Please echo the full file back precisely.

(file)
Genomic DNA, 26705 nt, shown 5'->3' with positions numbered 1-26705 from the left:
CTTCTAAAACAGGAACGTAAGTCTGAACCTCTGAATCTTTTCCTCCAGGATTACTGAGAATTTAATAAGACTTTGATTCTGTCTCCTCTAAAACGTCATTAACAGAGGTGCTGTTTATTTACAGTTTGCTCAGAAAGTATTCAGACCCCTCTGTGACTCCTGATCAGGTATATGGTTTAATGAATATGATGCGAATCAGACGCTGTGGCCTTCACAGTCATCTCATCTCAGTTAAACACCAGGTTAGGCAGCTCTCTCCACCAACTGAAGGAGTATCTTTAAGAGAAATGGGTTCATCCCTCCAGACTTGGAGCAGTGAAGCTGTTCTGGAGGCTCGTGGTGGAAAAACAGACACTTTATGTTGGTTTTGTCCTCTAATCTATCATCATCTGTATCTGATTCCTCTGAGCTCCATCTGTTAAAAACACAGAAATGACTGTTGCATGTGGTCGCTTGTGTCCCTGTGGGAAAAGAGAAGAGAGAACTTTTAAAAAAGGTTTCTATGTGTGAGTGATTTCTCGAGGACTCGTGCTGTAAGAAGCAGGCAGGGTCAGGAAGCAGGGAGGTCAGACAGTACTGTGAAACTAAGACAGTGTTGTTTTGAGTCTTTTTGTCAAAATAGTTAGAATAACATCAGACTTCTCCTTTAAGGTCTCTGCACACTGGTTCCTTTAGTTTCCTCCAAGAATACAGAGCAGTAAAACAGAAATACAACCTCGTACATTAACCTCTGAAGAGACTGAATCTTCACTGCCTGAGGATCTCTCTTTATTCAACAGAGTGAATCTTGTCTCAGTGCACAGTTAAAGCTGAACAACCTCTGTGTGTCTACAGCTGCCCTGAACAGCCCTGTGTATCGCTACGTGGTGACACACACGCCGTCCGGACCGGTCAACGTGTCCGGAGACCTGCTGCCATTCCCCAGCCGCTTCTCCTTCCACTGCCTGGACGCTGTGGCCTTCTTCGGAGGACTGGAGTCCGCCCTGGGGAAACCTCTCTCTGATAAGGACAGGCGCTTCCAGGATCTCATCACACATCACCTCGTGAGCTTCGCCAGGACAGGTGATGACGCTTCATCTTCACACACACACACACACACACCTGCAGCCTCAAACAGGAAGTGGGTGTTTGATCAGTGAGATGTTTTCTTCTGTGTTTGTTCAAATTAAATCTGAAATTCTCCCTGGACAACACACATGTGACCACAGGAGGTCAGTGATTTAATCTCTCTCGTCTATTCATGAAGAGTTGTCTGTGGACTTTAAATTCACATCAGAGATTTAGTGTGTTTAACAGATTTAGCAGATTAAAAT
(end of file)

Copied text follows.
Genomic DNA, 26705 nt, shown 5'->3' with positions numbered 1-26705 from the left:
CTTCTAAAACAGGAACGTAAGTCTGAACCTCTGAATCTTTTCCTCCAGGATTACTGAGAATTTAATAAGACTTTGATTCTGTCTCCTCTAAAACGTCATTAACAGAGGTGCTGTTTATTTACAGTTTGCTCAGAAAGTATTCAGACCCCTCTGTGACTCCTGATCAGGTATATGGTTTAATGAATATGATGCGAATCAGACGCTGTGGCCTTCACAGTCATCTCATCTCAGTTAAACACCAGGTTAGGCAGCTCTCTCCACCAACTGAAGGAGTATCTTTAAGAGAAATGGGTTCATCCCTCCAGACTTGGAGCAGTGAAGCTGTTCTGGAGGCTCGTGGTGGAAAAACAGACACTTTATGTTGGTTTTGTCCTCTAATCTATCATCATCTGTATCTGATTCCTCTGAGCTCCATCTGTTAAAAACACAGAAATGACTGTTGCATGTGGTCGCTTGTGTCCCTGTGGGAAAAGAGAAGAGAGAACTTTTAAAAAAGGTTTCTATGTGTGAGTGATTTCTCGAGGACTCGTGCTGTAAGAAGCAGGCAGGGTCAGGAAGCAGGGAGGTCAGACAGTACTGTGAAACTAAGACAGTGTTGTTTTGAGTCTTTTTGTCAAAATAGTTAGAATAACATCAGACTTCTCCTTTAAGGTCTCTGCACACTGGTTCCTTTAGTTTCCTCCAAGAATACAGAGCAGTAAAACAGAAATACAACCTCGTACATTAACCTCTGAAGAGACTGAATCTTCACTGCCTGAGGATCTCTCTTTATTCAACAGAGTGAATCTTGTCTCAGTGCACAGTTAAAGCTGAACAACCTCTGTGTGTCTACAGCTGCCCTGAACAGCCCTGTGTATCGCTACGTGGTGACACACACGCCGTCCGGACCGGTCAACGTGTCCGGAGACCTGCTGCCATTCCCCAGCCGCTTCTCCTTCCACTGCCTGGACGCTGTGGCCTTCTTCGGAGGACTGGAGTCCGCCCTGGGGAAACCTCTCTCTGATAAGGACAGGCGCTTCCAGGATCTCATCACACATCACCTCGTGAGCTTCGCCAGGACAGGTGATGACGCTTCATCTTCACACACACACACACACACACCTGCAGCCTCAAACAGGAAGTGGGTGTTTGATCAGTGAGATGTTTTCTTCTGTGTTTGTTCAAATTAAATCTGAAATTCTCCCTGGACAACACACATGTGACCACAGGAGGTCAGTGATTTAATCTCTCTCGTCTATTCATGAAGAGTTGTCTGTGGACTTTAAATTCACATCAGAGATTTAGTGTGTTTAACAGATTTAGCAGATTAAAAT